2. As your post is relevant I will not delete it despite your banned status on this blog. I was going to clarify this point in another post but seeing as you have asked the short answer is "benevolent dictatorship". Of course punkscience will have to give up his blogging in order to assume command of the nation for its own benefit but then its a sacrifice you will just have to come to accept. In the grander scheme of things there are more important things than composing profane rants on the injustices and hypocrisy of human civilisation in the 21st century.

  3. "benevolent dictatorship"

    Ah, yes, they all begin that way but somehow ... don't quite know how ... the first word gets lost ... perhaps because most people think *they* know best what is best for them. Irritating and in need of severe re-education, I know, but there it is ... people - heh!

    Off topic, I have teased you concerning your Ph.D. but I do recognise that it must have taken a concerted effort on your part, so well done.

  4. Are you seriously suggesting that all dictatorships begin with benevolent intentions? Even if you were being deliberately obtuse for the purposes of some sort of humour that's an absolutely ridiculous comment. Back to the sin bin, Duff. You have nothing to offer except idiocy and hollow platitudes.

  5. According to their progenitors, they do. For example, Lenin, Hitler, Mao, Castro, Pol Pot - I could go on but I trust you get the point, they all started their murderous regimes with the very best of intentions!

  6. I went to delete your post but then stopped because I think its important to have your bizarre logic laid bare for others to marvel at.

  7. Have a look at Power2010,, where some real proposals for democratic reform are being discussed.

    I was one of the 200 people who took part in the deliberative poll earlier this month and it was amazing how a cross-section of the UK public could reach consensus on what needs to be changed over just one weekend.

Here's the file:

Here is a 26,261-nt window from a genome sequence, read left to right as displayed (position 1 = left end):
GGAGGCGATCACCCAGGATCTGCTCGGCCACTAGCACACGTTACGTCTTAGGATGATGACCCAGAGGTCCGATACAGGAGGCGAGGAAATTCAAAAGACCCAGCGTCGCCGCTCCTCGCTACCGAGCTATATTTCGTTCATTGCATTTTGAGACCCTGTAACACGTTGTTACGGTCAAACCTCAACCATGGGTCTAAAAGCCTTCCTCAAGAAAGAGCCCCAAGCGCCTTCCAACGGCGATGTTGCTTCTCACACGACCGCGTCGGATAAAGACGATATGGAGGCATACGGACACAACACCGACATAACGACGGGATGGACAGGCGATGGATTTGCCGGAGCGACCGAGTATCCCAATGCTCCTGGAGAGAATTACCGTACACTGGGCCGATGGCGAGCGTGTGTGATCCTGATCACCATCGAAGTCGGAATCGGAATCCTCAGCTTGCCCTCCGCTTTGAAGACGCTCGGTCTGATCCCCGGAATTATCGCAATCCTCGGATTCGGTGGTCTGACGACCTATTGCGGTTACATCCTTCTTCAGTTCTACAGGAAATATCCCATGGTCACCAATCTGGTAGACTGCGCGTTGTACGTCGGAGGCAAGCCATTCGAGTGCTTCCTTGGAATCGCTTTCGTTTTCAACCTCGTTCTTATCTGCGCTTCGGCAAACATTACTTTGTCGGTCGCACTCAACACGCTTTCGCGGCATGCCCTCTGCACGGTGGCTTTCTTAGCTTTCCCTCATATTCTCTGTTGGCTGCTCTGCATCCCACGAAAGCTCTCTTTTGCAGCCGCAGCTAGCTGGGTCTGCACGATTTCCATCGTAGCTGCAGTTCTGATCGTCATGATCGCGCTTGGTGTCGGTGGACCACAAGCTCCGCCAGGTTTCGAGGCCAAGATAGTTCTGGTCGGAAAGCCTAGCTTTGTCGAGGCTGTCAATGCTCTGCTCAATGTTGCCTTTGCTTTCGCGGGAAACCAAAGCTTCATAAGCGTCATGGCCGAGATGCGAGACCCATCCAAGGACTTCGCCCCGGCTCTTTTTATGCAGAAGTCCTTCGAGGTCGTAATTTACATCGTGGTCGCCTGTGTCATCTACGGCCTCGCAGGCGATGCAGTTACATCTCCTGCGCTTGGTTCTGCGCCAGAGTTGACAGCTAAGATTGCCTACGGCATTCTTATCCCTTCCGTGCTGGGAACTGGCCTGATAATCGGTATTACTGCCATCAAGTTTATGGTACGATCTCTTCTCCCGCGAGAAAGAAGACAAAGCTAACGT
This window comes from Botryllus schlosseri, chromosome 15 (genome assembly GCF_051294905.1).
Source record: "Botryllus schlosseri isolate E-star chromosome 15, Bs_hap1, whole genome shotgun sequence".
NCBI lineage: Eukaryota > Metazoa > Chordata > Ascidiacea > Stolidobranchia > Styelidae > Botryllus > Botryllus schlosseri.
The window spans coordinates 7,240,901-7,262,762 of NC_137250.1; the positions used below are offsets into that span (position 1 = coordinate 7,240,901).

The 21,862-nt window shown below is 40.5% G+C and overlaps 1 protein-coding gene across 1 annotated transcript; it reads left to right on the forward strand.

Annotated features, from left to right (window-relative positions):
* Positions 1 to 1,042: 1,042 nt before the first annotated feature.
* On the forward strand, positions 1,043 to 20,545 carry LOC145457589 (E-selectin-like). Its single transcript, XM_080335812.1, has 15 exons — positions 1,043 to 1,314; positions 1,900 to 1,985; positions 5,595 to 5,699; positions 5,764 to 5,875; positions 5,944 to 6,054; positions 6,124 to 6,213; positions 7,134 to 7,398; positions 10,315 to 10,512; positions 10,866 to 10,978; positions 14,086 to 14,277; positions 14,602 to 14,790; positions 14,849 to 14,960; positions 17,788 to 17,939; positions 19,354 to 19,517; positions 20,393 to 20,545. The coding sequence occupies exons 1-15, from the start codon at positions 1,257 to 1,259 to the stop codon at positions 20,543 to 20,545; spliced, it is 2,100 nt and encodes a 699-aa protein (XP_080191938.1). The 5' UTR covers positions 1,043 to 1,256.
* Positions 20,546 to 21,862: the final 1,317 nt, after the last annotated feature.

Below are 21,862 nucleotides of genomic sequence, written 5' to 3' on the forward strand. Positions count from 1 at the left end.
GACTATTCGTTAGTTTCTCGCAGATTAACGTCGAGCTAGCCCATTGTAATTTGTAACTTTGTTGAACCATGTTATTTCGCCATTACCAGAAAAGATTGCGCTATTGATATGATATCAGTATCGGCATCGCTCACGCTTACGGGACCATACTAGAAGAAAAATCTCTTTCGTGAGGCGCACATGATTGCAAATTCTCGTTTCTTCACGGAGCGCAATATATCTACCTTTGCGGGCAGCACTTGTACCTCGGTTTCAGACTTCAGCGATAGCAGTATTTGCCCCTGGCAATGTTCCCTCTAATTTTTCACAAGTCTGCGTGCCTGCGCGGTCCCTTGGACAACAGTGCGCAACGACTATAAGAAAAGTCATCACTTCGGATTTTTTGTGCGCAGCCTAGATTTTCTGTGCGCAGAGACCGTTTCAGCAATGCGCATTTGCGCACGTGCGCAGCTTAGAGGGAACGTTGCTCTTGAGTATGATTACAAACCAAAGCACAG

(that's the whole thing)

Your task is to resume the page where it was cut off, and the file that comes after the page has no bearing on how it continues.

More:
It rather exposed the pointlessness of our elected "representatives"...

  8. I was on that site yesterday, voting for all the good ideas they had. Cross sections of the public are a good idea but you need to ensure that you enfranchise the opinions of more than just those volunteers and activists pushing for change. The ordinary Sun-reading bloke call centre employee off the street needs to be involved too and for their input to be useful they need to be educated as to the point of democracy. One of the ideas that I found most appealling on the Power2010 site was the idea of compulsory politics lessons in schools. Lets face it, our political system is esoteric, archaic and profoundly impenetrable to anyone without several weeks of time to dedicate to researching its intricacies and history. The system needs to be completely reformed, made functional and accessible to all. Not just the professional politicians who exploit public ignorance for personal and ideological purposes.

  9. Feel free, Doctor, to make use of your scalpel!

  10. Duff, do you even know what "progenitors" means?

  11. Hitler started with the very best of intentions, did he? Interesting...